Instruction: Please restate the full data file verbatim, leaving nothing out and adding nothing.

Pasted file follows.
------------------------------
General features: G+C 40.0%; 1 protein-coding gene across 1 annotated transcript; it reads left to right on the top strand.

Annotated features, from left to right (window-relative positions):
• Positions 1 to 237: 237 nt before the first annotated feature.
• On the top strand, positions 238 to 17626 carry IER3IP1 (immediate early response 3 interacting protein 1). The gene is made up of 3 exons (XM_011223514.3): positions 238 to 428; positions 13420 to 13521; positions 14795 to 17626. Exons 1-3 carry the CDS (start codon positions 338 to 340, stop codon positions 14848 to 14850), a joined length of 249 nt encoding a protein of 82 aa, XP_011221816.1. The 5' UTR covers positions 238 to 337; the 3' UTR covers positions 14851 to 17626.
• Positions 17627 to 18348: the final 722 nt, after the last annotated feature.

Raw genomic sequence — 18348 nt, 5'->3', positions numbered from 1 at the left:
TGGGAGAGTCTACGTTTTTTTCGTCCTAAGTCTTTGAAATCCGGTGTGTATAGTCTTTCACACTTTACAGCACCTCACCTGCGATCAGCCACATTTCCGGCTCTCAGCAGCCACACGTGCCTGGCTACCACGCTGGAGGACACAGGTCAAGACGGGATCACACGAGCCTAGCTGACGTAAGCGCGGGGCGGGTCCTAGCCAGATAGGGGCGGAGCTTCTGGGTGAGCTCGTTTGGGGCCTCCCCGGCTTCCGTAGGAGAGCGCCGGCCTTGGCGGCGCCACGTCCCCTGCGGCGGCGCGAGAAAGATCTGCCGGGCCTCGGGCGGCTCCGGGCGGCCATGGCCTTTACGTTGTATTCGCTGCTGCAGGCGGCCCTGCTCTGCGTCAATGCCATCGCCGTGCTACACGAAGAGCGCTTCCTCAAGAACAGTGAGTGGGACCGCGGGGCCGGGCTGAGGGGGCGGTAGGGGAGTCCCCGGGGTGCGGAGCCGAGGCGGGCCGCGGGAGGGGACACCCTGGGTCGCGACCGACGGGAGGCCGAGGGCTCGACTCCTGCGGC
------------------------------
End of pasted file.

General features: G+C 40.0%; 1 protein-coding gene across 1 annotated transcript; it reads left to right on the top strand.

Annotated features, from left to right (window-relative positions):
• Positions 1 to 237: 237 nt before the first annotated feature.
• On the top strand, positions 238 to 17626 carry IER3IP1 (immediate early response 3 interacting protein 1). The gene is made up of 3 exons (XM_011223514.3): positions 238 to 428; positions 13420 to 13521; positions 14795 to 17626. Exons 1-3 carry the CDS (start codon positions 338 to 340, stop codon positions 14848 to 14850), a joined length of 249 nt encoding a protein of 82 aa, XP_011221816.1. The 5' UTR covers positions 238 to 337; the 3' UTR covers positions 14851 to 17626.
• Positions 17627 to 18348: the final 722 nt, after the last annotated feature.

Raw genomic sequence — 18348 nt, 5'->3', positions numbered from 1 at the left:
TGGGAGAGTCTACGTTTTTTTCGTCCTAAGTCTTTGAAATCCGGTGTGTATAGTCTTTCACACTTTACAGCACCTCACCTGCGATCAGCCACATTTCCGGCTCTCAGCAGCCACACGTGCCTGGCTACCACGCTGGAGGACACAGGTCAAGACGGGATCACACGAGCCTAGCTGACGTAAGCGCGGGGCGGGTCCTAGCCAGATAGGGGCGGAGCTTCTGGGTGAGCTCGTTTGGGGCCTCCCCGGCTTCCGTAGGAGAGCGCCGGCCTTGGCGGCGCCACGTCCCCTGCGGCGGCGCGAGAAAGATCTGCCGGGCCTCGGGCGGCTCCGGGCGGCCATGGCCTTTACGTTGTATTCGCTGCTGCAGGCGGCCCTGCTCTGCGTCAATGCCATCGCCGTGCTACACGAAGAGCGCTTCCTCAAGAACAGTGAGTGGGACCGCGGGGCCGGGCTGAGGGGGCGGTAGGGGAGTCCCCGGGGTGCGGAGCCGAGGCGGGCCGCGGGAGGGGACACCCTGGGTCGCGACCGACGGGAGGCCGAGGGCTCGACTCCTGCGGC